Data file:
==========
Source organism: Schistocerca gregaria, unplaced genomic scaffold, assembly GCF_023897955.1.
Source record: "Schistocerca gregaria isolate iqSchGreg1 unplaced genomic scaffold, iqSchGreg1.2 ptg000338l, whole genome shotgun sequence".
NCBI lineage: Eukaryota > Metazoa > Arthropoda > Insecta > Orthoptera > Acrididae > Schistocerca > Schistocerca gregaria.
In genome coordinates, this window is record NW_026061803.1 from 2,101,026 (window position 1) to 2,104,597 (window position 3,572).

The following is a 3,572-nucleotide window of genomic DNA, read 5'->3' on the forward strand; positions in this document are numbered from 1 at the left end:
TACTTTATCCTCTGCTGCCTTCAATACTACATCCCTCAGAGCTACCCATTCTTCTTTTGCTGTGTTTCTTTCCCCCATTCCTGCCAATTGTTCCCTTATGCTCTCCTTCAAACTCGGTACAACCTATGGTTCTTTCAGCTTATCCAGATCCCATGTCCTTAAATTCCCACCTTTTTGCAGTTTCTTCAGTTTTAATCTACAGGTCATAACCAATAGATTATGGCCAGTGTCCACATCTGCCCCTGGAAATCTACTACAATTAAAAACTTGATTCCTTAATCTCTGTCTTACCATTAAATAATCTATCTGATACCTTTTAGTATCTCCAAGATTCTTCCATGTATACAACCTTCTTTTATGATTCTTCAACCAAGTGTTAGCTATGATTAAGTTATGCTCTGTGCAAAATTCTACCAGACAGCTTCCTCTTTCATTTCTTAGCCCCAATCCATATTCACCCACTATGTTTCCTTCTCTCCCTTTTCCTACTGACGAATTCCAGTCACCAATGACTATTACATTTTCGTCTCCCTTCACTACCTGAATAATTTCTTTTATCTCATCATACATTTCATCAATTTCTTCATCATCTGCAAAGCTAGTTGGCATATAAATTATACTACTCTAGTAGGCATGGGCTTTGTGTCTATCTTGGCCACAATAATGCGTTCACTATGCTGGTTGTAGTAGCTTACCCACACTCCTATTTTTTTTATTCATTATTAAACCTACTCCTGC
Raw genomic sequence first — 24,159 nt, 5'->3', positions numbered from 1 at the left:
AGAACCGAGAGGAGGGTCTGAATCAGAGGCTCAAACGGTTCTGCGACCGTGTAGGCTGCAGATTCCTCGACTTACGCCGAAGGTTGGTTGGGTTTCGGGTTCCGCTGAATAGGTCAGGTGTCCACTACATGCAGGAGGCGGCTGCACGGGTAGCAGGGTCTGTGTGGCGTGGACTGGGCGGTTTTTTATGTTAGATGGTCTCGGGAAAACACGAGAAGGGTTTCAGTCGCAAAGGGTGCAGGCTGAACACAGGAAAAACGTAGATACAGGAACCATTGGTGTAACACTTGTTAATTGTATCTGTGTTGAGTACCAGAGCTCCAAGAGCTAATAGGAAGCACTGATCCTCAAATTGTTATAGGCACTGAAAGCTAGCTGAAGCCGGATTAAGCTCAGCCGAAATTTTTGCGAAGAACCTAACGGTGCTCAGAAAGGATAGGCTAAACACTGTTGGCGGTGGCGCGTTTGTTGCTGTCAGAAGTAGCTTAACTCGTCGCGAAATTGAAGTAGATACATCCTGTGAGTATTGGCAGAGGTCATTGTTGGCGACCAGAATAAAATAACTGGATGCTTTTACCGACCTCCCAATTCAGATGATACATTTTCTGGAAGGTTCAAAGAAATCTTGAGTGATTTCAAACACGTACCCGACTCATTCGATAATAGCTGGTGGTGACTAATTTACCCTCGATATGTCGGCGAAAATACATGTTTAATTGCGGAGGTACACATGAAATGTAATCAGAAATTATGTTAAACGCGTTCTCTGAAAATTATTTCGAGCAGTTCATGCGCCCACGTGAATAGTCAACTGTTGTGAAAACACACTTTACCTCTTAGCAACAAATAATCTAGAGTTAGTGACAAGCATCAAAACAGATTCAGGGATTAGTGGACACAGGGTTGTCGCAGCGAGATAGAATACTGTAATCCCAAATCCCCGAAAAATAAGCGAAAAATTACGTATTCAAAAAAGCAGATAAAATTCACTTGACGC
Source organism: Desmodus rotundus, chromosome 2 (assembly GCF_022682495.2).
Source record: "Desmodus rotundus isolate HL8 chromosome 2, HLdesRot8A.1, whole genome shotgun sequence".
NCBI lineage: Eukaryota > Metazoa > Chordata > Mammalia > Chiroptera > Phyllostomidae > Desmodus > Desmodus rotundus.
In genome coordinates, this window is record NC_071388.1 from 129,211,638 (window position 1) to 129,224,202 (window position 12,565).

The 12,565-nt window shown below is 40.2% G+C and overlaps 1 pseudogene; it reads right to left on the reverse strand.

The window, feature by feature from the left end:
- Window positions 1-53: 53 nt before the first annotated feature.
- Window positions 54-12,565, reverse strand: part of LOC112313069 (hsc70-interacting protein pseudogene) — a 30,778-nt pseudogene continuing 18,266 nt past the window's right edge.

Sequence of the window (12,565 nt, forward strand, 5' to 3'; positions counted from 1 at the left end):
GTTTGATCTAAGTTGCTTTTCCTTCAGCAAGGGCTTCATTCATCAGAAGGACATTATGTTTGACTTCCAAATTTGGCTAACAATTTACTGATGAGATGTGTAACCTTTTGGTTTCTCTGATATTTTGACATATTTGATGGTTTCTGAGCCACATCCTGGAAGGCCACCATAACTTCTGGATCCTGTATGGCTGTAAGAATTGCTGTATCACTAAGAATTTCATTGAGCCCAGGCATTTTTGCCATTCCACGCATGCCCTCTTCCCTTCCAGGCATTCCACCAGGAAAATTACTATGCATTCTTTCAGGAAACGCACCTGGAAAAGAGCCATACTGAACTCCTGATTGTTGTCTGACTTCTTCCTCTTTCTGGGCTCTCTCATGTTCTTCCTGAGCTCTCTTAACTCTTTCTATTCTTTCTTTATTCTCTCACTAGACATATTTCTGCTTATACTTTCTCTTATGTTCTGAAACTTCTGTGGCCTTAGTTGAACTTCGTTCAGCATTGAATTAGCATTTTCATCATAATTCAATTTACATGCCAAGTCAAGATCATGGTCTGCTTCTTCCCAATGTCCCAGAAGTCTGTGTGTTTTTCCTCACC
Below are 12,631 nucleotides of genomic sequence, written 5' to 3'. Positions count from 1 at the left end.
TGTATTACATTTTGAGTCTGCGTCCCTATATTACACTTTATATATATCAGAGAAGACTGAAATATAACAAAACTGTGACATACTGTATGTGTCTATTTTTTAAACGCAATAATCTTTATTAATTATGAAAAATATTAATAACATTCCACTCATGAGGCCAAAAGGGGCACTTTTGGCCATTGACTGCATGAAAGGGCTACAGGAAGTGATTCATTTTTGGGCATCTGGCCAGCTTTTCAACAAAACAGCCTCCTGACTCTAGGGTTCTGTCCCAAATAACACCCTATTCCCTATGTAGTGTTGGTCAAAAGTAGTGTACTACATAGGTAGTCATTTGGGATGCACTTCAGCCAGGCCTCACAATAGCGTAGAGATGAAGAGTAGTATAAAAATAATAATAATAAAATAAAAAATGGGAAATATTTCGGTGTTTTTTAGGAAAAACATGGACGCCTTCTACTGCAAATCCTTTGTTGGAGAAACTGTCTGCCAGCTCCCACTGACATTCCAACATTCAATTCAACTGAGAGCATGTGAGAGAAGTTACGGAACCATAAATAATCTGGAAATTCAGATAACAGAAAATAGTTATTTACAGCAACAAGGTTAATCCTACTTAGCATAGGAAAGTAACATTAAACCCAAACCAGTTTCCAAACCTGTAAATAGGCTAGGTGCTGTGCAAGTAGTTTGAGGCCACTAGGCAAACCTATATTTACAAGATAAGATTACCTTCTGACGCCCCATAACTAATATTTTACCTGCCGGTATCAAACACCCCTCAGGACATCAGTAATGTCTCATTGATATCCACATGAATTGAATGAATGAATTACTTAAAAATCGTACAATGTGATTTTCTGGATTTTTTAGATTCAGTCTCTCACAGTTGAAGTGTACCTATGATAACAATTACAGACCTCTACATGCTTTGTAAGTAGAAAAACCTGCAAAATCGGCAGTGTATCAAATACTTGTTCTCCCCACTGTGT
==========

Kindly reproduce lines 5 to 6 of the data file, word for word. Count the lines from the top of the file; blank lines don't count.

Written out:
The following is a 3,572-nucleotide window of genomic DNA, read 5'->3' on the forward strand; positions in this document are numbered from 1 at the left end:
TACTTTATCCTCTGCTGCCTTCAATACTACATCCCTCAGAGCTACCCATTCTTCTTTTGCTGTGTTTCTTTCCCCCATTCCTGCCAATTGTTCCCTTATGCTCTCCTTCAAACTCGGTACAACCTATGGTTCTTTCAGCTTATCCAGATCCCATGTCCTTAAATTCCCACCTTTTTGCAGTTTCTTCAGTTTTAATCTACAGGTCATAACCAATAGATTATGGCCAGTGTCCACATCTGCCCCTGGAAATCTACTACAATTAAAAACTTGATTCCTTAATCTCTGTCTTACCATTAAATAATCTATCTGATACCTTTTAGTATCTCCAAGATTCTTCCATGTATACAACCTTCTTTTATGATTCTTCAACCAAGTGTTAGCTATGATTAAGTTATGCTCTGTGCAAAATTCTACCAGACAGCTTCCTCTTTCATTTCTTAGCCCCAATCCATATTCACCCACTATGTTTCCTTCTCTCCCTTTTCCTACTGACGAATTCCAGTCACCAATGACTATTACATTTTCGTCTCCCTTCACTACCTGAATAATTTCTTTTATCTCATCATACATTTCATCAATTTCTTCATCATCTGCAAAGCTAGTTGGCATATAAATTATACTACTCTAGTAGGCATGGGCTTTGTGTCTATCTTGGCCACAATAATGCGTTCACTATGCTGGTTGTAGTAGCTTACCCACACTCCTATTTTTTTTATTCATTATTAAACCTACTCCTGC